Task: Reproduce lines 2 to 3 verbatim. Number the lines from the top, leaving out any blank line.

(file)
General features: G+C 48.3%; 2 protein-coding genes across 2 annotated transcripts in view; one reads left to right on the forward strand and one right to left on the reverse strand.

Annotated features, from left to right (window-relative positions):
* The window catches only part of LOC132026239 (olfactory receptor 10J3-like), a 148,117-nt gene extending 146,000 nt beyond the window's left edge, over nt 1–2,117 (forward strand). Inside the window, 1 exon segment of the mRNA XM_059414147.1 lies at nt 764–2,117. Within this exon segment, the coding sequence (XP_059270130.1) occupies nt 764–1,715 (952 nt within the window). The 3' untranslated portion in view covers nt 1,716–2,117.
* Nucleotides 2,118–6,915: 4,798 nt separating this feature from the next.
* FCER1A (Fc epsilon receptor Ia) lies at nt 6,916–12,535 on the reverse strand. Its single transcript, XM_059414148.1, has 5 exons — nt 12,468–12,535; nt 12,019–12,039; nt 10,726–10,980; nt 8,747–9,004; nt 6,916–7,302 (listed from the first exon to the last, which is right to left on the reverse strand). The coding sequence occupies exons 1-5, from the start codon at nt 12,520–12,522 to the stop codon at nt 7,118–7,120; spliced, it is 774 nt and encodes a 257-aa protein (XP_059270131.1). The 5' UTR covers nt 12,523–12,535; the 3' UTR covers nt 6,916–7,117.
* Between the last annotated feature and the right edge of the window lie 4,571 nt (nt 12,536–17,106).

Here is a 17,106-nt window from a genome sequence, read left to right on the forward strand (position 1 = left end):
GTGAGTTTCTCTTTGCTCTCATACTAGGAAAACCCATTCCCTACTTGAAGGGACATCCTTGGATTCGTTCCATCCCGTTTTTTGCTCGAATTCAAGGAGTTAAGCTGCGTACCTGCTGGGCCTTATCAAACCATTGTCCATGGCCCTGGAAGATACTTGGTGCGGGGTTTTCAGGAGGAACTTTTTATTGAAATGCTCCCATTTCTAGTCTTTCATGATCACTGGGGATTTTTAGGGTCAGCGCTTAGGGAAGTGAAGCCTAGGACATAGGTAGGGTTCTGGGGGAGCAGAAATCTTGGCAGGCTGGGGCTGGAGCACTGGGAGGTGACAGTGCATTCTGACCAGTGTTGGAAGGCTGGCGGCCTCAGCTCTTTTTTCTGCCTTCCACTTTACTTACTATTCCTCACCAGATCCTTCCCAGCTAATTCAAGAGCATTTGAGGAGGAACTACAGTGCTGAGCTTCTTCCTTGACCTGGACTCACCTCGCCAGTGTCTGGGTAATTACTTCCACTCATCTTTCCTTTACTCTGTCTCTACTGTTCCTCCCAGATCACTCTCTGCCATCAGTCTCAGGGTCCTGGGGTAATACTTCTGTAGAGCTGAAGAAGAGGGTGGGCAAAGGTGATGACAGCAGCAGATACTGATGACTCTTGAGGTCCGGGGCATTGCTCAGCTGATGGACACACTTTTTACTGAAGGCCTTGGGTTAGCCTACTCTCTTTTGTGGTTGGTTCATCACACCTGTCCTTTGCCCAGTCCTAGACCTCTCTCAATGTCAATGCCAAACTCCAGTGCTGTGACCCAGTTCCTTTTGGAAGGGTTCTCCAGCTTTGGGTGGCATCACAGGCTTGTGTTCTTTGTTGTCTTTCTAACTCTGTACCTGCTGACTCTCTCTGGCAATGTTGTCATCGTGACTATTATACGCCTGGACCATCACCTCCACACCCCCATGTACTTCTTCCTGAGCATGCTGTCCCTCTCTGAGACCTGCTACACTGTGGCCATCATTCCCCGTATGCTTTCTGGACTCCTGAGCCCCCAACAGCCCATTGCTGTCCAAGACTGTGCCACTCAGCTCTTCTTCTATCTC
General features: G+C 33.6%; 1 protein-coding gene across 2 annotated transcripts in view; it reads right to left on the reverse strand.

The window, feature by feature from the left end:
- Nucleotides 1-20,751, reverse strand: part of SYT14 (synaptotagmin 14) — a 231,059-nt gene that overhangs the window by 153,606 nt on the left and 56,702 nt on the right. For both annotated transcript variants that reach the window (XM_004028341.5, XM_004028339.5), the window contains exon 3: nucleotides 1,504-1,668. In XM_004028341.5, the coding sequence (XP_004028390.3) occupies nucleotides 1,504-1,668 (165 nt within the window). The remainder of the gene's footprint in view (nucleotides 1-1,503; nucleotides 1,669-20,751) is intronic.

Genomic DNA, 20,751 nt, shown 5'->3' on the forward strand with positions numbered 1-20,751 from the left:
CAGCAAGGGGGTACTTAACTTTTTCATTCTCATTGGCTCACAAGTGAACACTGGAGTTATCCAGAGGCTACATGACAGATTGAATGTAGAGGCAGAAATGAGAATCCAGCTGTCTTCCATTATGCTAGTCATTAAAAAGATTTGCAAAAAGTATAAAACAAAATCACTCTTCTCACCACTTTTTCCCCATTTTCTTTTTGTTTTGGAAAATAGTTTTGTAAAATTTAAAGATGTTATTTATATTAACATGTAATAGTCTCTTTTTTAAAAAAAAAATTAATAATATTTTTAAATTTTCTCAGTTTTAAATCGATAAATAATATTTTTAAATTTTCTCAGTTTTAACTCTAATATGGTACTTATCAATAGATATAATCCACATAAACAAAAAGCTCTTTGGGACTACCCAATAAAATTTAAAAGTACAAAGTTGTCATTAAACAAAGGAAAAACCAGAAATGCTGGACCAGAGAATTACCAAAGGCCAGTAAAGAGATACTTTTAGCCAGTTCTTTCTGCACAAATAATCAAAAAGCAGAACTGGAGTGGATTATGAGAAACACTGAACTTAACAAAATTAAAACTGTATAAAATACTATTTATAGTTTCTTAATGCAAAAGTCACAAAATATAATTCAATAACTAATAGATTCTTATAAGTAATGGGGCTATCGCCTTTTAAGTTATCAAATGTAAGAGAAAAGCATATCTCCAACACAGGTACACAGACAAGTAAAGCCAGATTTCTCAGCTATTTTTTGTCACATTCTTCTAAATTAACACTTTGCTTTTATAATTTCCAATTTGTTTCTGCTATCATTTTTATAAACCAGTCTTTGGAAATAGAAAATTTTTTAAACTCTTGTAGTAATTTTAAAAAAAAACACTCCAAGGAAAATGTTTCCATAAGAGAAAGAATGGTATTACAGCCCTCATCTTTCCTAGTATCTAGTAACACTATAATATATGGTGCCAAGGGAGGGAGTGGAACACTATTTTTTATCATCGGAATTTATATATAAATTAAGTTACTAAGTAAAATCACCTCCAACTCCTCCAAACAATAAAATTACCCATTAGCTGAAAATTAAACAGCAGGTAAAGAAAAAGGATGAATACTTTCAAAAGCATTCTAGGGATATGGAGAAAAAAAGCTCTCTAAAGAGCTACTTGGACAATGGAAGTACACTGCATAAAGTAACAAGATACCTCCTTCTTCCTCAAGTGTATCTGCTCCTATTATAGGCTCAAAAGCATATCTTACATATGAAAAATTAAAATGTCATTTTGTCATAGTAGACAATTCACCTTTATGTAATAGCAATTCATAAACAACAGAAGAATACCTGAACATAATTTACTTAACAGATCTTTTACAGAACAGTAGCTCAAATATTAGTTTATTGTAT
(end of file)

Annotated features, from left to right (window-relative positions):
* The window catches only part of LOC132026239 (olfactory receptor 10J3-like), a 148,117-nt gene extending 146,000 nt beyond the window's left edge, over nt 1–2,117 (forward strand). Inside the window, 1 exon segment of the mRNA XM_059414147.1 lies at nt 764–2,117. Within this exon segment, the coding sequence (XP_059270130.1) occupies nt 764–1,715 (952 nt within the window). The 3' untranslated portion in view covers nt 1,716–2,117.